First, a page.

One day, King Naraku was walking along the castle grounds when he saw the Princess Kagura and a maidservant talking to each other as though they were friends. The king grew enraged that a person would dare speak to his worthless daughter, and pulled the princess away as he called for the maidservant's death. Ignoring his daughter's protests, he dragged her to a distant corner of the castle grounds, wherein grew a secret garden surrounded by tall, thick walls.

The garden was small, and filled with fruit trees and perennial flowers that had been left to grow wild. In the center was a golden fountain that continuously sprayed clear water into the air and quenched the thirst of the plants. The only way in was by the gardener's door, and only the gardener had the key. The only way to see into the garden was from the king's own chambers, for it had been constructed for a long-ago king who had loved to look upon it.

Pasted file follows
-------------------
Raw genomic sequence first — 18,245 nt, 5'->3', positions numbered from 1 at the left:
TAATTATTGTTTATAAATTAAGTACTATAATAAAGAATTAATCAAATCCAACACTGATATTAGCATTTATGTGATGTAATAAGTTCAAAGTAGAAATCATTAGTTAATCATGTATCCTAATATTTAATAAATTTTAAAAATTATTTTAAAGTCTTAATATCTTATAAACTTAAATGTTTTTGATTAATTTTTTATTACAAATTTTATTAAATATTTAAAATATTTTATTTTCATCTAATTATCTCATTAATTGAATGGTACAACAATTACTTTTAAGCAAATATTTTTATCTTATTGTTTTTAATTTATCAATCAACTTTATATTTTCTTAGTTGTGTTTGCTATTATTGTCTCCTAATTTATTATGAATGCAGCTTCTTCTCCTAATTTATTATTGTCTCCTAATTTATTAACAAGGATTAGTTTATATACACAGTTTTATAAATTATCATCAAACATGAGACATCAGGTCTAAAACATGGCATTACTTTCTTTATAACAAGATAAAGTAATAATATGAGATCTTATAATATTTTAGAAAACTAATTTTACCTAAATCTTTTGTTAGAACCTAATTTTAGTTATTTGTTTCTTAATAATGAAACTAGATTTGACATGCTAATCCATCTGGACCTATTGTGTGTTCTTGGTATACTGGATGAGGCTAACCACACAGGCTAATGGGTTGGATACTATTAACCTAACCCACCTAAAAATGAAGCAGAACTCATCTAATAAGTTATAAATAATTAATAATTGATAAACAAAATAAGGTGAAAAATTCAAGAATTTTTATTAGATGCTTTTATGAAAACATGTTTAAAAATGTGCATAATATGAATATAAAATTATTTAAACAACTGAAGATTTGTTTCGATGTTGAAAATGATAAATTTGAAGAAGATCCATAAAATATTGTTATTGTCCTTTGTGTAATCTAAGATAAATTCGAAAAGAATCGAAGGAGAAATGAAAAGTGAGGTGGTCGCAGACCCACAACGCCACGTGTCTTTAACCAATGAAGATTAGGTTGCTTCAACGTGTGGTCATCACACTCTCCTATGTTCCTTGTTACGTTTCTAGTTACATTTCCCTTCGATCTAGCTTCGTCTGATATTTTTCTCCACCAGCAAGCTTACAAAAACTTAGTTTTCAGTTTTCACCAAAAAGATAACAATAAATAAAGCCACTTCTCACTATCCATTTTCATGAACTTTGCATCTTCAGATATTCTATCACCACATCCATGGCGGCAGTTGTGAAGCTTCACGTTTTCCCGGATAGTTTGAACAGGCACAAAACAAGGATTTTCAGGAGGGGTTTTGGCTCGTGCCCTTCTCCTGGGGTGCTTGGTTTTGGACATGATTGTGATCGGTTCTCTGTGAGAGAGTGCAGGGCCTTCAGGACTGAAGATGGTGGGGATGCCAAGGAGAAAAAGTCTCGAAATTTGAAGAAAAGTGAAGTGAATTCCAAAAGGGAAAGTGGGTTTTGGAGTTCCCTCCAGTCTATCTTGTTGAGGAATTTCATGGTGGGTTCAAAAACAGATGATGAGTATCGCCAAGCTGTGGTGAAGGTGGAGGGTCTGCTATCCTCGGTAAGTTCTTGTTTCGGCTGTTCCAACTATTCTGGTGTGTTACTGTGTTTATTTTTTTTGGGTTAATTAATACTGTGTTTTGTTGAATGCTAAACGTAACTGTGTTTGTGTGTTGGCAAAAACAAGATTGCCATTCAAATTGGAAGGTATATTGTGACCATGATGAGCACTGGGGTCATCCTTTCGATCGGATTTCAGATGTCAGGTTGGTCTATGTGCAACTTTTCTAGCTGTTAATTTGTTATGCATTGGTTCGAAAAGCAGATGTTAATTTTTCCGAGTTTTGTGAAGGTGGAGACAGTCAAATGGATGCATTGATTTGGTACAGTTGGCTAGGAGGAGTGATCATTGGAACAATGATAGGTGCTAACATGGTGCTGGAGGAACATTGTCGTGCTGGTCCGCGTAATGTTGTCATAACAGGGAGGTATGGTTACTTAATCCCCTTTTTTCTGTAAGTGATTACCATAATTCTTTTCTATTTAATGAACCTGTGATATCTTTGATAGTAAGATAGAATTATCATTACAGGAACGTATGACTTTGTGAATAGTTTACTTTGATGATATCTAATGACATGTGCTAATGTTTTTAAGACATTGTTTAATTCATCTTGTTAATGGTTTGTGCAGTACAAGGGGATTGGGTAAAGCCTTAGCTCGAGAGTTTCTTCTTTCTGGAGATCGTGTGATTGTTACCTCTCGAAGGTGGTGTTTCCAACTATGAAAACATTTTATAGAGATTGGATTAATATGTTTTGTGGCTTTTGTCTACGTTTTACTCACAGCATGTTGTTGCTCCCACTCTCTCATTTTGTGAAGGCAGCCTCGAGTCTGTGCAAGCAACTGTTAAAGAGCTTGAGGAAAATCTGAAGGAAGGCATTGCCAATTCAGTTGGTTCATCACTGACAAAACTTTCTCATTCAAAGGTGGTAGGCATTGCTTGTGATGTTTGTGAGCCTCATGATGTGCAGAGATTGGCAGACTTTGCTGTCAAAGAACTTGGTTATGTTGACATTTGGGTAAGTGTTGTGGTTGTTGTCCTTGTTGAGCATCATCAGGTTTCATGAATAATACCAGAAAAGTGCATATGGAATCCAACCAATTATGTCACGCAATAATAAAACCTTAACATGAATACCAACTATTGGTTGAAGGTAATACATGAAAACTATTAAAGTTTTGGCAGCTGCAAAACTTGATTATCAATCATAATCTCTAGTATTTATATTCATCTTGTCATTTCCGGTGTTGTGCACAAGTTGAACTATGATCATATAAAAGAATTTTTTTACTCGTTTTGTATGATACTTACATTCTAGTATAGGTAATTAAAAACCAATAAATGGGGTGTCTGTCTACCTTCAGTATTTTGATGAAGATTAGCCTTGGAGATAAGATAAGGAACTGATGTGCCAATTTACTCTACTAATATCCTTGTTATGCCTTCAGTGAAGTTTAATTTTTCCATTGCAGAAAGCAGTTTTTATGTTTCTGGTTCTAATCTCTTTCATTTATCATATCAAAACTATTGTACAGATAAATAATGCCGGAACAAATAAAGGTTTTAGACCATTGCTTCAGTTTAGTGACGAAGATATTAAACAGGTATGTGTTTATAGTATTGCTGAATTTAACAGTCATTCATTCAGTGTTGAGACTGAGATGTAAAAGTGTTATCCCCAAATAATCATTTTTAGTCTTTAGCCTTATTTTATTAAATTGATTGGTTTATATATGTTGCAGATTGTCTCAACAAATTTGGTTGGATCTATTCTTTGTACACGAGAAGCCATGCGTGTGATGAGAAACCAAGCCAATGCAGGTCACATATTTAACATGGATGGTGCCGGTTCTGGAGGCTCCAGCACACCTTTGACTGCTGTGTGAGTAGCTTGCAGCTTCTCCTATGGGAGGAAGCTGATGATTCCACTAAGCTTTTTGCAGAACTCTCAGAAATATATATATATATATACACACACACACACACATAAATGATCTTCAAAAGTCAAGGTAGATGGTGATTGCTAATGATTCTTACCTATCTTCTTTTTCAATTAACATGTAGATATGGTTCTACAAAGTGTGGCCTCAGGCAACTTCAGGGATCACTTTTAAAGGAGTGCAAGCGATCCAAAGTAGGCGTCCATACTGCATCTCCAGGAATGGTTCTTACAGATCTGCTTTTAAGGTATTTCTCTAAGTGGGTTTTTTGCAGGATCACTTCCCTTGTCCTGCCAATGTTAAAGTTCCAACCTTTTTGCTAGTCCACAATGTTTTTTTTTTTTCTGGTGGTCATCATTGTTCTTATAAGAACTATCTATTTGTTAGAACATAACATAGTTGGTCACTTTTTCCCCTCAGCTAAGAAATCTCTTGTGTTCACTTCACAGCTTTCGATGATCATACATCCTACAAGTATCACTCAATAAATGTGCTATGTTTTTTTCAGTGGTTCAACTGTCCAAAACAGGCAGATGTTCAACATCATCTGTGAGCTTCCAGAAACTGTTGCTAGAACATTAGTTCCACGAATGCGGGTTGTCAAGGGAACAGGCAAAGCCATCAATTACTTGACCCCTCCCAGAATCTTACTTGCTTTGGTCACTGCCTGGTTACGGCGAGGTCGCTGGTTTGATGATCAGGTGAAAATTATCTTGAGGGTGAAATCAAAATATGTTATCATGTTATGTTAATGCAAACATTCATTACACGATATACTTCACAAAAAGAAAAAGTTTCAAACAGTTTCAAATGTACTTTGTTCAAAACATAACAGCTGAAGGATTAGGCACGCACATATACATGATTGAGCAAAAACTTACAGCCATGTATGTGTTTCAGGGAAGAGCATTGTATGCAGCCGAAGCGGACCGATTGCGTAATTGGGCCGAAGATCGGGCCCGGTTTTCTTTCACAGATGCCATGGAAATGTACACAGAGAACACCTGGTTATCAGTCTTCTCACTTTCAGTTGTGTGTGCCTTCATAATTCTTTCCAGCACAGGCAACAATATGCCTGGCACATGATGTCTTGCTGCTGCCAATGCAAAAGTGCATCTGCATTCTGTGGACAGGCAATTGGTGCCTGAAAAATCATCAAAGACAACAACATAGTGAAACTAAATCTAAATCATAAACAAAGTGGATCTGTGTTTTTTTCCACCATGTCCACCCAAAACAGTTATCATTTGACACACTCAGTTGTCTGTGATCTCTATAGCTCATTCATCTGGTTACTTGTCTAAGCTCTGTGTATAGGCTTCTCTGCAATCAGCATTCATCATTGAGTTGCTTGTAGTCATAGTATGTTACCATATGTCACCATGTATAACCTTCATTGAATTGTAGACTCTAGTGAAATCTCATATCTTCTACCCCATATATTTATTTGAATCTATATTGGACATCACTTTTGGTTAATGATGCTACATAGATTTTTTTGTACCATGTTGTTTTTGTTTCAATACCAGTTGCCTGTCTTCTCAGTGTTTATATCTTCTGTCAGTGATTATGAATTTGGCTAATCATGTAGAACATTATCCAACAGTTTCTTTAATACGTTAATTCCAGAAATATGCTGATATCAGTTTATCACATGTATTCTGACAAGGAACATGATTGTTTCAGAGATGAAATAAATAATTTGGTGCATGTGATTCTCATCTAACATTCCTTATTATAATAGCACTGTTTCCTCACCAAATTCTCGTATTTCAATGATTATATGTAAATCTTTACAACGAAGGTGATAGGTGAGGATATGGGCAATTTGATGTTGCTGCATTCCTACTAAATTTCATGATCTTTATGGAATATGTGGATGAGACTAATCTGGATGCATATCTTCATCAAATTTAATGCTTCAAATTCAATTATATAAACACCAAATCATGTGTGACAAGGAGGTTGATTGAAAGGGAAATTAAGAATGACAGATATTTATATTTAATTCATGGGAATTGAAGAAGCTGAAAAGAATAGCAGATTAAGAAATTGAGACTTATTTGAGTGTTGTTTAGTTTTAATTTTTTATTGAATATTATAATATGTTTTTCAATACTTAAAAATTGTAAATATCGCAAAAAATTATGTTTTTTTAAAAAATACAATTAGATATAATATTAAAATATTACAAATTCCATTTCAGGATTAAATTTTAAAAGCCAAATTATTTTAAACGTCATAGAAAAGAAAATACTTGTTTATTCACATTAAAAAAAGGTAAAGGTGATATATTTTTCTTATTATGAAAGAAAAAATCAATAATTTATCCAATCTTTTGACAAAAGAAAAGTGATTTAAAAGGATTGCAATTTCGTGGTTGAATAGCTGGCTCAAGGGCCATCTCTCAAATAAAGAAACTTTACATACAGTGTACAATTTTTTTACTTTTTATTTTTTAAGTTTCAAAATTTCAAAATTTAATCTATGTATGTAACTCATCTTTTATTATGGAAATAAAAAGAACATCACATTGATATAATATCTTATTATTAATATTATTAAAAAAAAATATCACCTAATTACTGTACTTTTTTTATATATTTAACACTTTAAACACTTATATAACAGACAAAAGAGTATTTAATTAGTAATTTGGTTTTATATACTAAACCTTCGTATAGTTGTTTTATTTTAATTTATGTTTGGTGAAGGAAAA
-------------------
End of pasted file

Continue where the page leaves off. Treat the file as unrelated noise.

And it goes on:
It was into here that King Naraku dragged his daughter. He pulled the door open and shoved her inside, slamming the bar down across the door and locking her inside with no possible escape.

Princess Kagura was distraught, and she tried as hard as she could to get out. A single wall seemed to be made solely of high rose bushes, flowering with large crimson blooms. This wall was where she first thought to escape. She tried to move through the bushes, and climb them to the sky, but the thorns tore at her dress and skin. She tried to dig beneath the bushes, but could not, for the roots of the rose bushes created a great wall beneath the earth. She tried to break down the door she had entered by, but it would not budge.